Let’s face it; we all have a certain stereotype in mind when we think of the expat wife. I often think of a woman, lying around the house, isolated, eating bon bons, and day drinking while her maid cleans up after her. I will also admit some of these stereotypes ring true at times, and are the reason I love being an expat wife. I’ve read numerous blogs written by expat wives that are very negative about living overseas. Please remember that everyone is different, as is every country, and experience. I am writing this from the perspective of an expat wife living in Santa Catarina, Brazil, and I plan to share with you my list of pros in regard to this amazing lifestyle.
1. Free time
Yes, I have a lot more free time than I did while working between 50-60 hours a week in the United States. I absolutely love it. I sleep in some days, take naps, relax in the hammock, go to the gym, surf the internet, and spend time on my hobbies. It is amazing and I don’t know how I will ever manage going back to such a hectic work schedule when I return to the United States. It took time not to feel guilty about my spare time, but now I am unashamed to admit naps are awesome!
Living in Brazil and not having a full time job gives my husband and me the opportunity to travel and explore this amazing country. It is currently summer in Brazil and we go to the beach almost every weekend. The location we live in makes it very easy to just jump in the car and head out for a new adventure. Also, short flights within Brazil can be very inexpensive if you know where to look for good deals.
3. Amazing Facebook photos we share with family and friends
Our ability to travel on the weekends makes for some great photo opportunities. I can’t tell you how much enjoyment we get out of posting pics of us at the beach while our friends and family are all freezing back in the United States. Ha ha! But in all seriousness, our families and friends love seeing our pictures of Brazil and are interested in our lives overseas. Our Brazilian friends also love our photos and are happy that we are enjoying living in their country so much.
4. Learning a new language
While in Brazil we are both studying Portuguese and are actually getting by pretty well. It is fun to learn a new language. It is also fun to post photos on Facebook accompanied by Portuguese to show just how pretentious we are! But really, our Brazilian friends enjoy it when we post in Portuguese because it shows that we are learning their language and respect their language and culture. This brings me to number 5.
5. Making new friends
Brazilians are wonderful, fun loving, curious, and friendly people! The people we have met in Santa Catarina seem excited to meet foreigners and love that we love their country. We have more of a social life in Brazil than we did in the United States. We are often invited out to parties, the beach, etc. It also helps us with our Portuguese to spend time with our Brazilian friends, and they love to practice their English too.
6. New hobbies
Since moving to Brazil we have found new hobbies to explore. Body boarding, surfing, stand up paddle board, internet blogging, photography, and making videos are a just a few. Again, the photography and videos help us a lot with #3!
7. Realizing my self-worth is not tied to what I do for a living
Prior to moving I was very focused on my career and worried I would lose my sense of identity if I was not working. My experience has been the opposite. I have a stronger sense of who I am as a person and realize my self-worth is not related to my J-O-B, but rather to who I am as a person and my overall attitude about life. Many people struggle with this concept later in life when they retire. I am luck to learn it now so that I can enjoy all of the small things in life while I am still young-ish. For example I can sit for hours just listening to waves crashing on the shore and be in the moment rather than worrying about the future. It is liberating. And this leads me to #8.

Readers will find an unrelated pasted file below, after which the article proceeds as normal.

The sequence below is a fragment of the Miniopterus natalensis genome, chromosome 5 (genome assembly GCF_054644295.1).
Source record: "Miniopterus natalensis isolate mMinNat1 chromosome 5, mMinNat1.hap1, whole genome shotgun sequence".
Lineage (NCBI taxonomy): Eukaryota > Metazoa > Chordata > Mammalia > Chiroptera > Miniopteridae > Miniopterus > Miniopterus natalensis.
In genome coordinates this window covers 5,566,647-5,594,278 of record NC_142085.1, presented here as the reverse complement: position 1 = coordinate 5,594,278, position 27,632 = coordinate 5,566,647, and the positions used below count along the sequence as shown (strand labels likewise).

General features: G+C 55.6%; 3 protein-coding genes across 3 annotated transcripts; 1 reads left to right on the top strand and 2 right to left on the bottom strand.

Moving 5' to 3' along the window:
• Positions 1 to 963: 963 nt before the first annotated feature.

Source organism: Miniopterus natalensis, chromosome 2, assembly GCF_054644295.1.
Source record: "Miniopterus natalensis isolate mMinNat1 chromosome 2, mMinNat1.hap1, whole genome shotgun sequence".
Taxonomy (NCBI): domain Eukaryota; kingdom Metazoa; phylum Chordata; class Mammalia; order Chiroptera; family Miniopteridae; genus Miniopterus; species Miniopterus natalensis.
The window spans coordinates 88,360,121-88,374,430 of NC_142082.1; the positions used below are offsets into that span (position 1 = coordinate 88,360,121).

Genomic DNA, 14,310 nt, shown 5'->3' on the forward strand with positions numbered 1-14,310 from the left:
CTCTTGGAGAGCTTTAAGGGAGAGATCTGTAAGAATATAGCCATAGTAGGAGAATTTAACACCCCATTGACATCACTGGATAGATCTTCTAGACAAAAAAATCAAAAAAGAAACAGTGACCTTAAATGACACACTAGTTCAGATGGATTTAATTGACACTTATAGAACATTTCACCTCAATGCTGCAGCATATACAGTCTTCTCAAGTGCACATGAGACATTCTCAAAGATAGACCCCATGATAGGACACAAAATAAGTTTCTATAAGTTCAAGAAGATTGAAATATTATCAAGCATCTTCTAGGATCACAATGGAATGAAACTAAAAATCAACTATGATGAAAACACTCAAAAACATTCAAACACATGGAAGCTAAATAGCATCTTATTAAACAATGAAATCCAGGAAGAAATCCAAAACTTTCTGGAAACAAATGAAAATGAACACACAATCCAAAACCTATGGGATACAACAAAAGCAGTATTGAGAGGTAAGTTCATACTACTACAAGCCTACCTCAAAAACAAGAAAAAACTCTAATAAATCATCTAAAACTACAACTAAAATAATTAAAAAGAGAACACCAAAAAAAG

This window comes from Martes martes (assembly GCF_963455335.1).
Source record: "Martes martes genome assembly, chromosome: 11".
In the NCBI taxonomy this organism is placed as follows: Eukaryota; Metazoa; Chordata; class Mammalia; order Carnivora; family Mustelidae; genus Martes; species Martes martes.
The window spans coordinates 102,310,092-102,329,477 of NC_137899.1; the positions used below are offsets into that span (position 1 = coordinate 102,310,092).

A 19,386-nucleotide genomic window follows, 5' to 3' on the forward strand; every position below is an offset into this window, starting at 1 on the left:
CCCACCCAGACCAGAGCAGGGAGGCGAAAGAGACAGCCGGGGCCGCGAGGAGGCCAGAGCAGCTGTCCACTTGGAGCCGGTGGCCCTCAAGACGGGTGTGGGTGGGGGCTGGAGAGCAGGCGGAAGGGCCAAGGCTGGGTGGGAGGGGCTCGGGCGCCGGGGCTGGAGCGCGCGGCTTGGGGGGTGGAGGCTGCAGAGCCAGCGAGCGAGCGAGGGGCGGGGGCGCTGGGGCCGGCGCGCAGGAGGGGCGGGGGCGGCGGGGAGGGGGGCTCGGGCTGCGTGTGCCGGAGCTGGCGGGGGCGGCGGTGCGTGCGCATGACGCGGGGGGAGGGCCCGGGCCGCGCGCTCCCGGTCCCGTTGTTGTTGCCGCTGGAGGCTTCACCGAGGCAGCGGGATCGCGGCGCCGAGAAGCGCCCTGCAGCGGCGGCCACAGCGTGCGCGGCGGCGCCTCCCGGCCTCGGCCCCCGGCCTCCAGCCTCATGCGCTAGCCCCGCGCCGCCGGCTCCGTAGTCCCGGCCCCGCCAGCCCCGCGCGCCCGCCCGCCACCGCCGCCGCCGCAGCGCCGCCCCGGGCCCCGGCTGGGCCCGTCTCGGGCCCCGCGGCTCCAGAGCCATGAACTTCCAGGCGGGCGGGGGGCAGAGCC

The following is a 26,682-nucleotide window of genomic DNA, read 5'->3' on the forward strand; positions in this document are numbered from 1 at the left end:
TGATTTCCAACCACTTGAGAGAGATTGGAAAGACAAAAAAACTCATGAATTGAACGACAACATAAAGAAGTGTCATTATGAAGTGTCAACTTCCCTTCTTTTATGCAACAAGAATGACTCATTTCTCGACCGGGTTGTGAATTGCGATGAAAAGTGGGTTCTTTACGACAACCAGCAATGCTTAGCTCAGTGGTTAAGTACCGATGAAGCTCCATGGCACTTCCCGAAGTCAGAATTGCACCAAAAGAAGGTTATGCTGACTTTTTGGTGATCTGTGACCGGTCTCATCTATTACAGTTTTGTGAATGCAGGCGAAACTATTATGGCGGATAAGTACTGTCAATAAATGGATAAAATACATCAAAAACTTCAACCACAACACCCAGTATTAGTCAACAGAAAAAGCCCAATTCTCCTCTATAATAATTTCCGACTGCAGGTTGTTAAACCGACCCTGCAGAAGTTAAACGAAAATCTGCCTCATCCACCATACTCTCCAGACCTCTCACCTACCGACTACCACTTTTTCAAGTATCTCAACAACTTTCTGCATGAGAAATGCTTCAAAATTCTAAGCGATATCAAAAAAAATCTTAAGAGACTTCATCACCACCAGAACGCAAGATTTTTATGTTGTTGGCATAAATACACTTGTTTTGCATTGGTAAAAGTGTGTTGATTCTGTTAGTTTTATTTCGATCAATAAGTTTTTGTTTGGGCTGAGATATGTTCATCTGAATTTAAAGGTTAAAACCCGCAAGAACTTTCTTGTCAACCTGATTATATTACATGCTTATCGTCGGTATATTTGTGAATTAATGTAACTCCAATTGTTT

8. Not worrying about what others think
I have reached a point over this journey in which other people’s opinions of me and their criticism no longer matters. So if you ask me what I do all day, I will probably respond by telling you about the hammock that is hanging in my back yard between the palm trees, the beach, and day drinking. I do not care what people think and leave out the part about the daily grind of living abroad. I also decided to get braces. Imagine, 39 years old with braces! I don’t care what anyone thinks and know that I will be happy once my bite is corrected and my teeth are straight. I make mistakes here all the time with the language, how things operate, etc. But the good news is that I care less and less about the mistakes I make and sounding stupid because I know that making mistakes is part of learning. I am freer to spend more energy on the things that matter like relationships, and the people I love.
As I am no longer controlled by the opinions of others these days, I am free to explore new styles. I have embraced Brazilian fashion and love my new animal print tops and t-shirts with sayings in English that make no sense. I lost count of how many pairs of flip flops I own. I also have an entire wardrobe of workout clothes with crazy prints and bright colors. I’m wearing clothing some in the United States would think inappropriate for a woman my age to wear. Did I mention those tiny bikinis Brazilians wear? Again, back to #8 and I am happier for it.
10. Growing, changing, and learning every day
Finally, being an expat gives me that opportunity to love change. Without change, we would all be stagnant and never grow. All of my new experiences in Brazil are shaping who I am, and challenging what I thought I knew. This experience is making me a better person and giving me a lot of opportunities and challenges. I believe that everyone should try living abroad if they can, because it is a life changer!